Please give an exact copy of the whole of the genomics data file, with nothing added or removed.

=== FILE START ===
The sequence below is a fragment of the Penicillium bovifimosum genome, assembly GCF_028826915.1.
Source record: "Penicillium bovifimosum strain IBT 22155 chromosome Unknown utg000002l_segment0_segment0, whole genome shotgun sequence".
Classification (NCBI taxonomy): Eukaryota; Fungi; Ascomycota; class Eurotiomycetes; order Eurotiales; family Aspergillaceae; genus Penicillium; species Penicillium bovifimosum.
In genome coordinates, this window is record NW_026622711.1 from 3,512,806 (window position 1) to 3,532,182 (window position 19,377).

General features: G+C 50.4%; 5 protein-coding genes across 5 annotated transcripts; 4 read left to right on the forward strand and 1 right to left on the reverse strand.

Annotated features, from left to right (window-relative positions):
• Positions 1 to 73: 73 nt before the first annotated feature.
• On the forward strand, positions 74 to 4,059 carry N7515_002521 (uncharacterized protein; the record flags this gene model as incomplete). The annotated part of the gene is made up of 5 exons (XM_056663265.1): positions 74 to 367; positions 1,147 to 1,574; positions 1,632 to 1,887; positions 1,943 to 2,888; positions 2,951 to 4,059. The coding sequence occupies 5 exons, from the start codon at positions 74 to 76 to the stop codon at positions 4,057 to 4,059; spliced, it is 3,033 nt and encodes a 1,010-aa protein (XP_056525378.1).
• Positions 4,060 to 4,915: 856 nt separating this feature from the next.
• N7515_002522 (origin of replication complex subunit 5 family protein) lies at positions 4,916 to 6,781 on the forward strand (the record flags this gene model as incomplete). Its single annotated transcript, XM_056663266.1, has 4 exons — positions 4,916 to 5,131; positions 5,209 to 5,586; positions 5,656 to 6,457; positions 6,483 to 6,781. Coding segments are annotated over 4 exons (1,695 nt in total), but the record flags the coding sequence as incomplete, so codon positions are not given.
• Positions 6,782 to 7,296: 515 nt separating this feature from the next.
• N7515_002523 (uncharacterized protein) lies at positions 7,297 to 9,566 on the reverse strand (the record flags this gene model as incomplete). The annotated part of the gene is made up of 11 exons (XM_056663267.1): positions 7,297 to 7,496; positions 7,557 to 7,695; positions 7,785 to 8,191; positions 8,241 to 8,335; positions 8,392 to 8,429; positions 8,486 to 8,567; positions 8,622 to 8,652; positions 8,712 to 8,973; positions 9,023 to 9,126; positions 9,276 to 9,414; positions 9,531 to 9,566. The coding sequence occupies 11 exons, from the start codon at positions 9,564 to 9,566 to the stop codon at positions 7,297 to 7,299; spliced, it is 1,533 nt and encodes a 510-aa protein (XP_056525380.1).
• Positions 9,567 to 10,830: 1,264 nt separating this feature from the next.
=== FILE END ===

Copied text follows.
The sequence below is a fragment of the Penicillium bovifimosum genome, assembly GCF_028826915.1.
Source record: "Penicillium bovifimosum strain IBT 22155 chromosome Unknown utg000002l_segment0_segment0, whole genome shotgun sequence".
Classification (NCBI taxonomy): Eukaryota; Fungi; Ascomycota; class Eurotiomycetes; order Eurotiales; family Aspergillaceae; genus Penicillium; species Penicillium bovifimosum.
In genome coordinates, this window is record NW_026622711.1 from 3,512,806 (window position 1) to 3,532,182 (window position 19,377).

General features: G+C 50.4%; 5 protein-coding genes across 5 annotated transcripts; 4 read left to right on the forward strand and 1 right to left on the reverse strand.

Annotated features, from left to right (window-relative positions):
• Positions 1 to 73: 73 nt before the first annotated feature.
• On the forward strand, positions 74 to 4,059 carry N7515_002521 (uncharacterized protein; the record flags this gene model as incomplete). The annotated part of the gene is made up of 5 exons (XM_056663265.1): positions 74 to 367; positions 1,147 to 1,574; positions 1,632 to 1,887; positions 1,943 to 2,888; positions 2,951 to 4,059. The coding sequence occupies 5 exons, from the start codon at positions 74 to 76 to the stop codon at positions 4,057 to 4,059; spliced, it is 3,033 nt and encodes a 1,010-aa protein (XP_056525378.1).
• Positions 4,060 to 4,915: 856 nt separating this feature from the next.
• N7515_002522 (origin of replication complex subunit 5 family protein) lies at positions 4,916 to 6,781 on the forward strand (the record flags this gene model as incomplete). Its single annotated transcript, XM_056663266.1, has 4 exons — positions 4,916 to 5,131; positions 5,209 to 5,586; positions 5,656 to 6,457; positions 6,483 to 6,781. Coding segments are annotated over 4 exons (1,695 nt in total), but the record flags the coding sequence as incomplete, so codon positions are not given.
• Positions 6,782 to 7,296: 515 nt separating this feature from the next.
• N7515_002523 (uncharacterized protein) lies at positions 7,297 to 9,566 on the reverse strand (the record flags this gene model as incomplete). The annotated part of the gene is made up of 11 exons (XM_056663267.1): positions 7,297 to 7,496; positions 7,557 to 7,695; positions 7,785 to 8,191; positions 8,241 to 8,335; positions 8,392 to 8,429; positions 8,486 to 8,567; positions 8,622 to 8,652; positions 8,712 to 8,973; positions 9,023 to 9,126; positions 9,276 to 9,414; positions 9,531 to 9,566. The coding sequence occupies 11 exons, from the start codon at positions 9,564 to 9,566 to the stop codon at positions 7,297 to 7,299; spliced, it is 1,533 nt and encodes a 510-aa protein (XP_056525380.1).
• Positions 9,567 to 10,830: 1,264 nt separating this feature from the next.